The Oklahoma panhandle winds have a bad reputation. In the 1930s, they whipped its over-tilled topsoil up into the billowing black blizzards of the Dust Bowl. The winds drove individuals, Steinbeck’s dispossessed, away from their livelihoods and west, to California.
The panhandle’s steady winds today are a force for creation, not destruction. Wind turbines allow for the generation of electricity at rock-bottom prices. Unfortunately, the local electrical grid does not serve enough individuals to match this potential supply. The towns and cities which could utilize it are far away.
The Oklahoma Wind Electricity Project
Oklahoma’s wind electricity is supposed to be exported. Later this year, lawsuits permitting, work will start on a special cable, 1,100km (700 miles) long, between the panhandle and the western tip of Tennessee, where it will connect with the Tennessee Valley Authority and its 9m electricity customers. The Plains and Eastern Line, as it is to be known, will carry 4,000MW, which almost enough electricity to power Greater London. This will be made possibly by using direct current (DC), rather than the alternating current (AC) that electricity grids typically employ. Additionally, it will run at a higher voltage than such grids use—600,000 volts, rather than 400,000.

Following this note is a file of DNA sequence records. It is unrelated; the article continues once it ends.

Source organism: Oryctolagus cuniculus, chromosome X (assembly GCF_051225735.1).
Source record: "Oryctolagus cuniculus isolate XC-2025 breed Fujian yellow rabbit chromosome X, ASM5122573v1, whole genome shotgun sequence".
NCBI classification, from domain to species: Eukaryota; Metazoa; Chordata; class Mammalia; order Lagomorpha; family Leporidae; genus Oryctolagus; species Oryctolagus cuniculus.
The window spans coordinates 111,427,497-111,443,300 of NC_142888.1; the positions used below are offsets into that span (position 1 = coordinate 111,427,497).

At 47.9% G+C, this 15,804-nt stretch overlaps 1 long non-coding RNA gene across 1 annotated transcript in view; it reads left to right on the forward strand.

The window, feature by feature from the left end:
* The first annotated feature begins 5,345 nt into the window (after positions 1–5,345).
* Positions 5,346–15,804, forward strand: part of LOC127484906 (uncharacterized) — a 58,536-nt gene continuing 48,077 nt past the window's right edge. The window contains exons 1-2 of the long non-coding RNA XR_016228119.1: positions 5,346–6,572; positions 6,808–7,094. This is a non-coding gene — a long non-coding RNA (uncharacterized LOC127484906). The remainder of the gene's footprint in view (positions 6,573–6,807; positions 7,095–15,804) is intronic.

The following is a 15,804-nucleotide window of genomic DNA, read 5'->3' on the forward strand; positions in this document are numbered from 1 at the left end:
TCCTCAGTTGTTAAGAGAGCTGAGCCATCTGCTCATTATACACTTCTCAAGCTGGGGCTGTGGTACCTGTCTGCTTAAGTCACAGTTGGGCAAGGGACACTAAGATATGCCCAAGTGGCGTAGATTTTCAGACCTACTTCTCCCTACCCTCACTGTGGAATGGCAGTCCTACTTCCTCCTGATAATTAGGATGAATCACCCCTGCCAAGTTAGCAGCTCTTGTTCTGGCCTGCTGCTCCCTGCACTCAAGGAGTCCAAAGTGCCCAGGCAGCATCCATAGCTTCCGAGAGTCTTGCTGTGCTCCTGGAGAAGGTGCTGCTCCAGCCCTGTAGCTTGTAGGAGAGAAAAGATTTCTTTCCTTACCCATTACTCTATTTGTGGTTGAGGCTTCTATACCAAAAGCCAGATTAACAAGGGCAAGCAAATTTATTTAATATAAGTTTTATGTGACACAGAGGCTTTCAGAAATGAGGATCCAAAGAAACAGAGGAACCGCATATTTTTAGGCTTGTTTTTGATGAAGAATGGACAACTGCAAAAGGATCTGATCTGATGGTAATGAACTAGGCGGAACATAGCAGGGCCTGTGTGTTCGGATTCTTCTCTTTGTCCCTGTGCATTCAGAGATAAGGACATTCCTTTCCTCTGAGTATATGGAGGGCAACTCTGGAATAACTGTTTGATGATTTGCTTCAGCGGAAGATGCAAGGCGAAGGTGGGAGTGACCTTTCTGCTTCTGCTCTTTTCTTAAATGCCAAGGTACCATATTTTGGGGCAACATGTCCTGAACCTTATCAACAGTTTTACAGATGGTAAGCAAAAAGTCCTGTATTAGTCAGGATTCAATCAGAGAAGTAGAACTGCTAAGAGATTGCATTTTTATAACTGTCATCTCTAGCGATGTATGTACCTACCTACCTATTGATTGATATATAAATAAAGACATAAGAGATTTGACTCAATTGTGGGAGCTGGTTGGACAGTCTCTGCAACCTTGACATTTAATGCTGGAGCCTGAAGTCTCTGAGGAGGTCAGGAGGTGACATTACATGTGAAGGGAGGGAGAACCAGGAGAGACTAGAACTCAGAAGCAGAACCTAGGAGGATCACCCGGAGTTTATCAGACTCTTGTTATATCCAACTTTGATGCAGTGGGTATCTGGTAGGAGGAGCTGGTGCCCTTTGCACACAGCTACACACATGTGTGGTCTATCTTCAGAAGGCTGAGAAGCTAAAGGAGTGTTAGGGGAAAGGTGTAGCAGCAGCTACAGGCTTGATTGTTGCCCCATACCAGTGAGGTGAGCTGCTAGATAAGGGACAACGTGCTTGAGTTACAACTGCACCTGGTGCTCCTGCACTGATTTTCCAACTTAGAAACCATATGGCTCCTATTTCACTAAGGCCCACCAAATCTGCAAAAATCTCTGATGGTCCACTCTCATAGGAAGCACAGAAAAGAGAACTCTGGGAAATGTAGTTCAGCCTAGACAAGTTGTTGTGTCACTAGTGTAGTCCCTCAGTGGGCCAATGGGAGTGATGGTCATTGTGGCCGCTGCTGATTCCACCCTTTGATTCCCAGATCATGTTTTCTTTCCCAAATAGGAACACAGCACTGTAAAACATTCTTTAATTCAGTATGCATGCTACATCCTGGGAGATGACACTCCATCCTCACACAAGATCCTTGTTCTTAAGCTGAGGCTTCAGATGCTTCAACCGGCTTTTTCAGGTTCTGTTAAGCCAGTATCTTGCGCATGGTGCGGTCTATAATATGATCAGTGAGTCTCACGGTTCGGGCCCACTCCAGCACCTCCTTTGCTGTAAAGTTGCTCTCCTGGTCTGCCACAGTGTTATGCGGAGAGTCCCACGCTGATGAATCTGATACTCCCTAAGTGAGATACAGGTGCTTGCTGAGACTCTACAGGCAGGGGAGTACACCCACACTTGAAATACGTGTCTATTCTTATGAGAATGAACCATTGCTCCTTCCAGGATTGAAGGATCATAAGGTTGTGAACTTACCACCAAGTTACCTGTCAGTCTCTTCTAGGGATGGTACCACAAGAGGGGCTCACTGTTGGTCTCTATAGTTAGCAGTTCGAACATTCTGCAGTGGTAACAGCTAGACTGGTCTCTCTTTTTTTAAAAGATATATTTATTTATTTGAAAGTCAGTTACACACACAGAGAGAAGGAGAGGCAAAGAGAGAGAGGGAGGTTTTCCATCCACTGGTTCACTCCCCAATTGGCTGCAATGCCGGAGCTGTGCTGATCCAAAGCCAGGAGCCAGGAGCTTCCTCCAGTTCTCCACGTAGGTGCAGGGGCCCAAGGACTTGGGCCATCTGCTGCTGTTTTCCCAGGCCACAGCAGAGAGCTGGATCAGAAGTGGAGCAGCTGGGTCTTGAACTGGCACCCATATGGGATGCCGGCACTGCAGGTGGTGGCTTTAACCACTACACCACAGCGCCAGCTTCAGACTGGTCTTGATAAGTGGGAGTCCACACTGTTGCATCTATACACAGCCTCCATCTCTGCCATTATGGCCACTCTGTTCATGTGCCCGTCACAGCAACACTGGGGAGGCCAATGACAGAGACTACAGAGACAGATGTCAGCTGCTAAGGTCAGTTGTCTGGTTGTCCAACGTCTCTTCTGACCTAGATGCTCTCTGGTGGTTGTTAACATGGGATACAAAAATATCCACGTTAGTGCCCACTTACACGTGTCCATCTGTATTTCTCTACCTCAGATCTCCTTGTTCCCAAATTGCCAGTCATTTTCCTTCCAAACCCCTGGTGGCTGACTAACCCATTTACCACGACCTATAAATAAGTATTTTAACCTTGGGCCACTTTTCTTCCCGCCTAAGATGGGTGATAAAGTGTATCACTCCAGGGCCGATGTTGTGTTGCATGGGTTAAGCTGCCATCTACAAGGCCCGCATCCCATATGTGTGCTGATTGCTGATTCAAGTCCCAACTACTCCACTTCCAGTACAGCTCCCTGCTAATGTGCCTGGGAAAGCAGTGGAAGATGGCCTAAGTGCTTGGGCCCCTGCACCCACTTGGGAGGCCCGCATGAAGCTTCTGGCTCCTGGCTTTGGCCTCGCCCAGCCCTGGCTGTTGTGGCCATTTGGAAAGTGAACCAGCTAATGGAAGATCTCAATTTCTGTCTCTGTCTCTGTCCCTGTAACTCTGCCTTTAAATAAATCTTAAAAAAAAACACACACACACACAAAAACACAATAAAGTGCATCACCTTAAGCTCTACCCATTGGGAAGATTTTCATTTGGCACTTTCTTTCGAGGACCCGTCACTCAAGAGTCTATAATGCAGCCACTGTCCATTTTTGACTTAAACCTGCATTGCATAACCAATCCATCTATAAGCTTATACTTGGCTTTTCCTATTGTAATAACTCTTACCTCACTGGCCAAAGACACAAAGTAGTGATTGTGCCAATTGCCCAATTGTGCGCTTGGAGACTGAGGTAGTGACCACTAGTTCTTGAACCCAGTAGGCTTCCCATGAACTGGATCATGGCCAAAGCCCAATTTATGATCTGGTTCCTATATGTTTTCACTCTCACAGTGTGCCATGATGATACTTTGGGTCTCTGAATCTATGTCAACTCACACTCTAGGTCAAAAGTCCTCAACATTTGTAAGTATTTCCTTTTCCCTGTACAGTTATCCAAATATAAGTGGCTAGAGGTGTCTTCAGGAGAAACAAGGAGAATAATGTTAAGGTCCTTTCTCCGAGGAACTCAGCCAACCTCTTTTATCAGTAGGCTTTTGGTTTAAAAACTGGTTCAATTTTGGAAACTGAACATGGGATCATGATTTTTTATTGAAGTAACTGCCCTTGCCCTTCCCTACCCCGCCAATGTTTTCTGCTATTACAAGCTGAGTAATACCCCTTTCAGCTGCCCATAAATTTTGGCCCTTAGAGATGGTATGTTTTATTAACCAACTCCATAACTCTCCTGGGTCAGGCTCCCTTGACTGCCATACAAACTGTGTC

This long-distance ultra-high-voltage direct-current (UHVDC) connector will be the first of its kind in the U.S. However, the issue it helps with is pressing everywhere. If necessary, fossil fuels can be carried to power stations far from mines and wells, but where wind, solar and hydroelectric power are generated is not negotiable. And, while fossil fuels can be moved, this is not a desirable choice. In particular, coal is costly to transport. It is ideal to burn it at the pithead and transport the electricity thus generated instead.